Although interested buyers aren't who he thought they'd be, Charles Evans thinks his business is going to sell -- probably, he says, in a September time frame.
I wrote about Evans in April with some fudging to protect confidentiality. Evans, a pseudonym, is willing to share his thoughts and experiences so other entrepreneurs thinking of selling have some information.
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The background: Evans is ready to retire. His 17-year old suburban business has 25 employees and is profitable. Evans' original choice, selling to the two-person management team, failed when the team couldn't find financing. No family members want to buy. He met with potential buyers.
Private equity firms -- some represented by a squad of people, others by a single representative -- have shown the most interest. "That's confirmation to me," Evans says, "that the business has value."
Most of the conversations have focused on the management team. That's what potential buyers are buying. Evans is -- or more correctly will be -- finished.
Evans and his team prepared and gamed a set of questions they thought might be asked. "The conversations have been about strategy, vision and opportunity," Evans says. "Many of their questions matched the questions we had prepared."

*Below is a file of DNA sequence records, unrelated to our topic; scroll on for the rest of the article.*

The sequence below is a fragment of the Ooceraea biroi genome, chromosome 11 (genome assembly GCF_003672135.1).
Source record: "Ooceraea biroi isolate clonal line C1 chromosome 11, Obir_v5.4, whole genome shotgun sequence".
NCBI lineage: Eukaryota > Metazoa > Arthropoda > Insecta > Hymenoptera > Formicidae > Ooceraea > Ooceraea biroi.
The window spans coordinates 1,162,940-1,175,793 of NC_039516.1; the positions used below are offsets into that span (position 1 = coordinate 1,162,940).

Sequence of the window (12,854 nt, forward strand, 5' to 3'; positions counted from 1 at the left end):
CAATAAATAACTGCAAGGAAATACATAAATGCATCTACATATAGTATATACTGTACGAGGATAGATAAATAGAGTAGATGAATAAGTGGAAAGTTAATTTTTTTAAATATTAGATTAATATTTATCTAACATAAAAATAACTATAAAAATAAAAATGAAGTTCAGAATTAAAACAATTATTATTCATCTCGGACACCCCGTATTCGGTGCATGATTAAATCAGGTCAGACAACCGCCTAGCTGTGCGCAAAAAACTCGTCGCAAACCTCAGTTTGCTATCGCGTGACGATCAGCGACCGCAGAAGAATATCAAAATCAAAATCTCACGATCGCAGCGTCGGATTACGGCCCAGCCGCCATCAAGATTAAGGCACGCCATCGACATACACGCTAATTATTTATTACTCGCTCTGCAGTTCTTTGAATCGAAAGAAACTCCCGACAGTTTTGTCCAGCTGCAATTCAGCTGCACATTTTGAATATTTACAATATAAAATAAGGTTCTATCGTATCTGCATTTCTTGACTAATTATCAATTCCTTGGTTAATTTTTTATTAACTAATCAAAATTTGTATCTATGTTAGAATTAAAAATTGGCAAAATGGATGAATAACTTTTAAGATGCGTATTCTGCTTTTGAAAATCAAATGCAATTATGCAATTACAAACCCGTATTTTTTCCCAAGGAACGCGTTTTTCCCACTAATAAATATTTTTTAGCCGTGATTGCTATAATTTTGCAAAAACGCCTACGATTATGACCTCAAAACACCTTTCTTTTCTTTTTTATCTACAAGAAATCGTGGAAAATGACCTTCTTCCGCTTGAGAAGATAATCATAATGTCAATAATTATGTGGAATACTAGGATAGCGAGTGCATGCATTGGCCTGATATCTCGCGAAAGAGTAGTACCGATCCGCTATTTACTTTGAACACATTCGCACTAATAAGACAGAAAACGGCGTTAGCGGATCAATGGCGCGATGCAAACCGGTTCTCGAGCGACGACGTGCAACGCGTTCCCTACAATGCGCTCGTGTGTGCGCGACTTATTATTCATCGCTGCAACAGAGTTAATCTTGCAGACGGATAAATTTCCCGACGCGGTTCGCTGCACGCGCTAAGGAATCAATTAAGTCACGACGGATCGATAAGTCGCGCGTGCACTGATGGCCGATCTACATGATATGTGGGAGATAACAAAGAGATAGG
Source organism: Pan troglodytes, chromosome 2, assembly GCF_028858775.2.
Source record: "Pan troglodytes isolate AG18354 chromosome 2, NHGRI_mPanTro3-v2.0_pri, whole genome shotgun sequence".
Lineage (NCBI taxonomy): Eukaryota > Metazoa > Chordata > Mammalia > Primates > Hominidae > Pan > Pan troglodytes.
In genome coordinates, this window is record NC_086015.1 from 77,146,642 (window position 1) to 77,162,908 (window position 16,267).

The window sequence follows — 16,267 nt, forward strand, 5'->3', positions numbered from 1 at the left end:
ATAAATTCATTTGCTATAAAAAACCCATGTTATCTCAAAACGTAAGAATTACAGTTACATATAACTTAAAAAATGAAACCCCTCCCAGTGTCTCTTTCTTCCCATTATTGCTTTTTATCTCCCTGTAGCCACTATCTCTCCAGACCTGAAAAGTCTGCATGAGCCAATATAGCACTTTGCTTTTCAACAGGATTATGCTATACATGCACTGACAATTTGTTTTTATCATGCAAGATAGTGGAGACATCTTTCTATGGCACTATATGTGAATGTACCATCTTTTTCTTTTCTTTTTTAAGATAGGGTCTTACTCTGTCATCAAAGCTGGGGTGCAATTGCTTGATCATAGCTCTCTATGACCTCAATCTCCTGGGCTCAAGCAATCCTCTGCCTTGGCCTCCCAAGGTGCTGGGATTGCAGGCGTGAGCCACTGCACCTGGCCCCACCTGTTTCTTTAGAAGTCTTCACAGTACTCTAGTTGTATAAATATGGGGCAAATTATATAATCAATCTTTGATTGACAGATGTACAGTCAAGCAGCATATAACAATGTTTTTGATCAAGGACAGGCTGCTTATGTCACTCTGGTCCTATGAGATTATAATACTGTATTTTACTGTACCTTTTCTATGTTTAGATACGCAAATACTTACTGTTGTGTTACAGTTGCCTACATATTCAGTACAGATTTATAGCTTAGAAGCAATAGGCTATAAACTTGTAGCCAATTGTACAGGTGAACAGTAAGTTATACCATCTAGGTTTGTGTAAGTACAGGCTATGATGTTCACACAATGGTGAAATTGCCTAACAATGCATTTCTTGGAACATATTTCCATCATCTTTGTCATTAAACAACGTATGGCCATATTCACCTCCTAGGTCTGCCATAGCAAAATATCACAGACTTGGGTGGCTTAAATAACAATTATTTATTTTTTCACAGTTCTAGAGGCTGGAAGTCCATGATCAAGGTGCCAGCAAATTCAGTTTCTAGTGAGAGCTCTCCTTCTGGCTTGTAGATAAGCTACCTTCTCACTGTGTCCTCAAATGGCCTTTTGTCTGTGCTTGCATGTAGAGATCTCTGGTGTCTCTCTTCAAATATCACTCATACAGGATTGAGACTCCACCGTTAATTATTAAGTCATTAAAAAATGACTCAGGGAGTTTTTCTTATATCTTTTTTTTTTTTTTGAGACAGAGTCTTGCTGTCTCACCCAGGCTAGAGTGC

Potential buyers have asked about:
• Recurring revenues.
• Specifics of the management team's plan to increase revenue.
• The team's strategy for attracting new clients -- and selling more to current clients.
• Staffing plans, especially as investor funds allow more flexibility.
• Depth, particularly in sales. What happens if the rainmaker leaves?
• Sales and profit projections.
The early meetings have been "touchy-feely," Evans says. "You're trying to sell them. They're trying to sell you. Both sides are looking for a good fit."
Evans' business brokers have been helpful. "They told us to be factual but not to provide too much detail," he says. "They know when to step in."
Evans says the equity firms are looking at a relatively short-term investment, generally five years. They'll buy the business, grow it, then sell. The current management team likely will stay.
To generate initial interest, the broker team sent "a one-page teaser about what a great opportunity the business is," Evans says. The teaser included the company's revenue stream.
Interested parties returned a nondisclosure form. Once that was signed, the brokers sent a power point with more details. The power point essentially "is a sales presentation on the company," Evans says. "There are more details, but the information is not inclusive.
"Make certain the nondisclosure is comprehensive," Evans warns. "Many of the ones I've seen have been pretty wishy-washy. I had our lawyer review the (brokerage's original) agreement before it was sent."
The next step is a letter of intent from still-interested parties laying out the terms of a possible deal. The deal depends on buyer due diligence, yet to be done.
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